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Nutr Health. 2018 Sep;24(3):193-198. doi: 10.1177/0260106018793049. Epub 2018 Sep 3.

High-intensity interval walking in combination with acute green tea extract supplementation reduces postprandial blood glucose concentrations in physically inactive participants.

Author information

1
1 Department of Sport, Exercise and Rehabilitation, Northumbria University, Newcastle-upon-Tyne, UK.
2
2 Academy of Sport and Physical Activity, Sheffield Hallam University, UK.

Abstract

BACKGROUND::

Exercise and green tea supplementation have been shown to have the potential to improve postprandial blood glucose concentrations, but past interventions have not often investigated attainable and time effective exercise protocols.

AIM::

The purpose of this study was to investigate the effects of interval walking exercise and acute green tea extract supplementation on the glycaemic response to an oral glucose tolerance test (OGTT).

METHOD::

Twelve physically inactive participants (nine male, three female, age: 22 ± 1 years; body mass: 81.2 ± 16.3 kg; stature: 175.7 ± 9.6 cm; body mass index (in kg/m2): 26.2 ± 4.3) underwent a 2-h OGTT immediately following i) no intervention (REST), ii) placebo and exercise (EX-PLAC), iii) green tea extract supplementation and exercise (EX-GTE), in a random order. The walking exercise consisted of 6 × 1 min of brisk walking (7.92 ± 0.56 km/h) separated by 1 min of slower walking (4.8 km/h). Differences between groups were identified using magnitude-based inferences.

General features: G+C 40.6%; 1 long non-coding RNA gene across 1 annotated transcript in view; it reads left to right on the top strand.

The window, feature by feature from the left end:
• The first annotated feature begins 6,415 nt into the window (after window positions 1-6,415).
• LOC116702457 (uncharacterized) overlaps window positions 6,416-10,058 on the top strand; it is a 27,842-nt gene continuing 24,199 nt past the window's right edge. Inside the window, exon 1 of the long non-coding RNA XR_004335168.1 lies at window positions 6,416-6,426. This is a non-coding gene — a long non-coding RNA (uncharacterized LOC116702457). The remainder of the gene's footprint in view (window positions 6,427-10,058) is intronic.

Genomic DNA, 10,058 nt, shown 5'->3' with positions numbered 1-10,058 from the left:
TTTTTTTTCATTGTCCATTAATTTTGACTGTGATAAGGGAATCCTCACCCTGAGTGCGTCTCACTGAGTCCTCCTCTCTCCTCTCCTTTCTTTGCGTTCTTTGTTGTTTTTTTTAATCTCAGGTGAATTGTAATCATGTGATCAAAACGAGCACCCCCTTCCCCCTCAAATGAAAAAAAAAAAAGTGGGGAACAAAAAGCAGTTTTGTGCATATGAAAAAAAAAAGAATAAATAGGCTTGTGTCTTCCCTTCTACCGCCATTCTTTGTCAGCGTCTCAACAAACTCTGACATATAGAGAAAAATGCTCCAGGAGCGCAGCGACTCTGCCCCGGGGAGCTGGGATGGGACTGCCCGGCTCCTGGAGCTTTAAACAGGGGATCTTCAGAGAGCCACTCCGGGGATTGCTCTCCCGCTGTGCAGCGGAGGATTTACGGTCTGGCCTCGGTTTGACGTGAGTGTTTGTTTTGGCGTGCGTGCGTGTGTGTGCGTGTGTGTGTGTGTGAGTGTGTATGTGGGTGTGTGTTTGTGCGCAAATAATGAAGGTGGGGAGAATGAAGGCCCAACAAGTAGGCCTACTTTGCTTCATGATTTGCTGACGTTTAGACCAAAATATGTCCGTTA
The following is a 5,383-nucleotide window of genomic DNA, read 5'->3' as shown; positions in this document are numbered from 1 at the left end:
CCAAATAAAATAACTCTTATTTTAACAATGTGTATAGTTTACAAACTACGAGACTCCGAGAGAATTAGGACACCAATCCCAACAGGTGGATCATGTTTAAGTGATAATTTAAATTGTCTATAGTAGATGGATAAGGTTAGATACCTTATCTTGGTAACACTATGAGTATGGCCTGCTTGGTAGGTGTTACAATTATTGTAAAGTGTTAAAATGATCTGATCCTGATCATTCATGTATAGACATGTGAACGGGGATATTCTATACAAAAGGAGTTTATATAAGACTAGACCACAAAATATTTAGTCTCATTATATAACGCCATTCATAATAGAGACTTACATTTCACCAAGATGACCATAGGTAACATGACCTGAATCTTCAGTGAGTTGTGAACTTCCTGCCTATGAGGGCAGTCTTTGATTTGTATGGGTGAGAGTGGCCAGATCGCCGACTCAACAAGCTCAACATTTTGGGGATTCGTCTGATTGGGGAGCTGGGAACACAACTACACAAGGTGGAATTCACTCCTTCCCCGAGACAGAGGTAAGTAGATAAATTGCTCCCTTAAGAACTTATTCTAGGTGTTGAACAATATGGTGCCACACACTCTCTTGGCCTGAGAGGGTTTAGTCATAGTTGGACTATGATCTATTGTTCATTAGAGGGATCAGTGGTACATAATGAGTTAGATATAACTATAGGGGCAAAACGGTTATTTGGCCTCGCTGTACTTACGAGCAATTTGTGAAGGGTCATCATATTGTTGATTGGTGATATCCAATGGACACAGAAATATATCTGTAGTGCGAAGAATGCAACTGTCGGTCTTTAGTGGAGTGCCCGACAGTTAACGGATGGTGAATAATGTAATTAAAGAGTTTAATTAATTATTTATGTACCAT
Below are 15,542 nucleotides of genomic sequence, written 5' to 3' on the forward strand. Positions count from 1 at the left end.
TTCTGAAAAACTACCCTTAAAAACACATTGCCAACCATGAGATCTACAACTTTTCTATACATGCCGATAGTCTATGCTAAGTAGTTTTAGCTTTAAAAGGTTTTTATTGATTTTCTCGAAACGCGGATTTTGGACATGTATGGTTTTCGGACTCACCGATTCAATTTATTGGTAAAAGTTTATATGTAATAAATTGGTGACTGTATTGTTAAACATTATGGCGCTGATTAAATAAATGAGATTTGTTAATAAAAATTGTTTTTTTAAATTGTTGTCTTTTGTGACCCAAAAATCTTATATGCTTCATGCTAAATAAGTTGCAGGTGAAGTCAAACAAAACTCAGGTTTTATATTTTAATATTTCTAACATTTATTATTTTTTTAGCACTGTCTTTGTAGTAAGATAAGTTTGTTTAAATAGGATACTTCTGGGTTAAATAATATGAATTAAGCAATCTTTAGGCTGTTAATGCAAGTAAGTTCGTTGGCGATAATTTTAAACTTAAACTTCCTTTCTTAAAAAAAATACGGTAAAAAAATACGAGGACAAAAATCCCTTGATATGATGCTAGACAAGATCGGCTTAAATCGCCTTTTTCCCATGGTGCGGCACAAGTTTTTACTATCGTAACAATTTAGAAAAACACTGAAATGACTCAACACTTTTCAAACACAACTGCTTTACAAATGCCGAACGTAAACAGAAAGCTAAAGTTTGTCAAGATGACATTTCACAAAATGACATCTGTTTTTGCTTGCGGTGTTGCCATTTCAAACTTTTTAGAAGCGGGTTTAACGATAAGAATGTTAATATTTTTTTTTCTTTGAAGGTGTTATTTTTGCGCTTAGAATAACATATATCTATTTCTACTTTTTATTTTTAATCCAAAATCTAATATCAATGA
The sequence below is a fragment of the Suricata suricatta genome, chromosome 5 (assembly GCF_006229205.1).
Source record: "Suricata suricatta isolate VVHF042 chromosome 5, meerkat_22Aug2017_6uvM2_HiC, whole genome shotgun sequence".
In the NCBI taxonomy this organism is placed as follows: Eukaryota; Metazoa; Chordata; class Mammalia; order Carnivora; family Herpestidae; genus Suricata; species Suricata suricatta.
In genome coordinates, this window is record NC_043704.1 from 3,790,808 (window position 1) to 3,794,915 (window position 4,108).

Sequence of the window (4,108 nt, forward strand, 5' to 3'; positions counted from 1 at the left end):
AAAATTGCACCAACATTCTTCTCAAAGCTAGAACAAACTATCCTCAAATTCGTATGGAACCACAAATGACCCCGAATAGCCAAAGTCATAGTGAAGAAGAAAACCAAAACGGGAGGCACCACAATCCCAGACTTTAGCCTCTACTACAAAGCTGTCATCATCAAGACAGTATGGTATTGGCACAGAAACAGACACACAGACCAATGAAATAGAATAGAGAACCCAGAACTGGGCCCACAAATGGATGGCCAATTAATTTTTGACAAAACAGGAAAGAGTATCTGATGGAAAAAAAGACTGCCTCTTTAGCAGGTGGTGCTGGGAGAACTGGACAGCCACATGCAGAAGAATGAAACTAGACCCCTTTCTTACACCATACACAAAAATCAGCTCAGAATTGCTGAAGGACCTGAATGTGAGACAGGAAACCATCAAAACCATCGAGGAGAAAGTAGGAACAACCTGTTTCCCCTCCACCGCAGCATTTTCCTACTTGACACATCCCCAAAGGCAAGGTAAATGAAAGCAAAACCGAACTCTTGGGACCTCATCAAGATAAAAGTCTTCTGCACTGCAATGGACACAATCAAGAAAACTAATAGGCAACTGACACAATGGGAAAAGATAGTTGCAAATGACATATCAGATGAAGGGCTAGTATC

RESULTS::

The EX-GTE intervention resulted in a ∼9% most likely beneficial effect on blood glucose area under the curve response to the OGTT (702.18 ± 76.90 mmol/L-1·120 min-1) compared with REST (775.30 ± 86.76 mmol/L-1·120 min-1), and a very likely beneficial effect compared with the EX-PLAC (772.04 ± 81.53 mmol/L-1·120 min-1).

CONCLUSION::

These data suggest that an EX-GTE intervention can reduce postprandial glucose concentrations in physically inactive individuals.

KEYWORDS:

Interval training; blood glucose; green tea; nutrition; supplement; walking

PMID:
30175692
DOI:
10.1177/0260106018793049
[Indexed for MEDLINE]

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